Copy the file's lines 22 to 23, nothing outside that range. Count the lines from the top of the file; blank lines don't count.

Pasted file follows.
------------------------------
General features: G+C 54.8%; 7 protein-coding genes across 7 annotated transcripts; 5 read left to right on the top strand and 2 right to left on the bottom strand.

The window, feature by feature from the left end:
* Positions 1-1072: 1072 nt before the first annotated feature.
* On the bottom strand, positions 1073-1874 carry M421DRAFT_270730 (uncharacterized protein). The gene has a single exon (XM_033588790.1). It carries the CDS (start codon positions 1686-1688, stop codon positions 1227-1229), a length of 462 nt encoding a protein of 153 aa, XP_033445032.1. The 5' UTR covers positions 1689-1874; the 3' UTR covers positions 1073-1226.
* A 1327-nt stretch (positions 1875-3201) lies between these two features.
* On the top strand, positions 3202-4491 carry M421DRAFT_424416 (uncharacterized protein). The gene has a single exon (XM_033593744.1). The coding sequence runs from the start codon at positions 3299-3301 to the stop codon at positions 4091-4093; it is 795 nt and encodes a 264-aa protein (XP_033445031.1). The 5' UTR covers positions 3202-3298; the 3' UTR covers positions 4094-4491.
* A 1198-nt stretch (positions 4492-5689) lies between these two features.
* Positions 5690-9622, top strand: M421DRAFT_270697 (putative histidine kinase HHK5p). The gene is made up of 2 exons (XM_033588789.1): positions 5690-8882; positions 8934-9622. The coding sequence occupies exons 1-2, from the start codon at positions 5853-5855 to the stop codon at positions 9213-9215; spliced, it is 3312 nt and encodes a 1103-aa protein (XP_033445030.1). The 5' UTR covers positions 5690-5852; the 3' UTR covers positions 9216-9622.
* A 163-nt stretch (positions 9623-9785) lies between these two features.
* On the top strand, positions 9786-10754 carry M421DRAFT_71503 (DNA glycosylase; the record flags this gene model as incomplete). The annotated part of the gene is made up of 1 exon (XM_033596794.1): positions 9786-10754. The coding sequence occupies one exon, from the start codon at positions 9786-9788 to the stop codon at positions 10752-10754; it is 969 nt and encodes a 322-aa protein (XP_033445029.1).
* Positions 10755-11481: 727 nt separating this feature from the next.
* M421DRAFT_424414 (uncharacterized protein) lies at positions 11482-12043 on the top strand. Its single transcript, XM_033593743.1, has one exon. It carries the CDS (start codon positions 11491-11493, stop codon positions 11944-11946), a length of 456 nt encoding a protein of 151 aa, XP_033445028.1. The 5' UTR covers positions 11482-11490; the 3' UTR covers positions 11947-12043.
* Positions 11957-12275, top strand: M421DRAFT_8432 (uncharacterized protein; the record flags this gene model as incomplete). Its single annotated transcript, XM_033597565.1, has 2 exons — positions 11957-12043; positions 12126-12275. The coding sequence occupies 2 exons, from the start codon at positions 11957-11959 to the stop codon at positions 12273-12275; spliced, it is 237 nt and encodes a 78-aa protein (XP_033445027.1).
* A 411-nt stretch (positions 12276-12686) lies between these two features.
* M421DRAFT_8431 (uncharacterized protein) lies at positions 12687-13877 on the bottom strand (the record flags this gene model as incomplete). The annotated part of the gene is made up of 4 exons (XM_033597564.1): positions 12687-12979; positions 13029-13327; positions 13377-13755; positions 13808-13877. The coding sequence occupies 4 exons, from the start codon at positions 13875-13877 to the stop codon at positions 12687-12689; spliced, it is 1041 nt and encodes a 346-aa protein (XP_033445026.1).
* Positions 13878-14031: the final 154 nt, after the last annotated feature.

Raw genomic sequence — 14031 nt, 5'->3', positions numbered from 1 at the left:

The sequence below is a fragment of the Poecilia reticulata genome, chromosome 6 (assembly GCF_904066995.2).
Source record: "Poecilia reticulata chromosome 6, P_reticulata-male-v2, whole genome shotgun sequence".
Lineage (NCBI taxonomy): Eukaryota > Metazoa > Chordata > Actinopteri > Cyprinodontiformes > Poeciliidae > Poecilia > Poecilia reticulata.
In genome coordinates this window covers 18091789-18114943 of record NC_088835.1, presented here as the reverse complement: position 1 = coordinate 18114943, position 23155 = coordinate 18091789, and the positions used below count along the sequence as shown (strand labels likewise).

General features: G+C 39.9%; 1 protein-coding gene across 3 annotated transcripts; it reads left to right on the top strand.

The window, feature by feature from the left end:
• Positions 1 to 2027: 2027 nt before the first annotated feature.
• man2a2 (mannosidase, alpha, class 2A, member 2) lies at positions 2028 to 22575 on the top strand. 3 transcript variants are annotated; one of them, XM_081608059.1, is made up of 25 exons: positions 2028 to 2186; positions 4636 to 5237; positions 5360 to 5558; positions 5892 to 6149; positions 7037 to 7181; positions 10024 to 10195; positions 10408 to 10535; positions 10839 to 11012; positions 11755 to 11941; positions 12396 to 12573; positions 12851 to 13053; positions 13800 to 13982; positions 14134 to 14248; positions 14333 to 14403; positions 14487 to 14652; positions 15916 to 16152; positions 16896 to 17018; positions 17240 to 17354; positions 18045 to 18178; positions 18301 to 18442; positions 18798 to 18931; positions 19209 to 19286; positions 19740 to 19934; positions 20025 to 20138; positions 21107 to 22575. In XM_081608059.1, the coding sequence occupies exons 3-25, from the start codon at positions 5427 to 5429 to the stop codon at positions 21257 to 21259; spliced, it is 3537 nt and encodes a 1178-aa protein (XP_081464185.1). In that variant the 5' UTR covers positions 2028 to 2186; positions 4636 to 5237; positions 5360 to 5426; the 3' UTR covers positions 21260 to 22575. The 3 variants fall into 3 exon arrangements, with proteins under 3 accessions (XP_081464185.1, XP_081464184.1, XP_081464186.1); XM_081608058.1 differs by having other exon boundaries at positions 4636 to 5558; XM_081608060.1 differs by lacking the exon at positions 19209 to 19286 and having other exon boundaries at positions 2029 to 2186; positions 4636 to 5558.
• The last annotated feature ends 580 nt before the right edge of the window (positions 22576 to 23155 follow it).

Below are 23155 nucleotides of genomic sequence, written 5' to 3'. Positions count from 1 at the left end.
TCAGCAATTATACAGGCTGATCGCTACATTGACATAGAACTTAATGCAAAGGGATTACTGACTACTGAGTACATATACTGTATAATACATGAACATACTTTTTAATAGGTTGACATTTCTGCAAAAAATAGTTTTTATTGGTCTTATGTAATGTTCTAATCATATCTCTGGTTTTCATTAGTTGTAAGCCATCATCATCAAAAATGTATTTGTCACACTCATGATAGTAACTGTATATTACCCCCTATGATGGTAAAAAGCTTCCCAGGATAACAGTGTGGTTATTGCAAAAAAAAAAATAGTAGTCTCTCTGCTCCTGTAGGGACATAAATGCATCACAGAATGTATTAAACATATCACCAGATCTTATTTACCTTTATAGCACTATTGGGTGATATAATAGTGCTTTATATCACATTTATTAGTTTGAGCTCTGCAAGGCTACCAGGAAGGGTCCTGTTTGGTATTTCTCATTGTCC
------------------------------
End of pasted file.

General features: G+C 39.9%; 1 protein-coding gene across 3 annotated transcripts; it reads left to right on the top strand.

The window, feature by feature from the left end: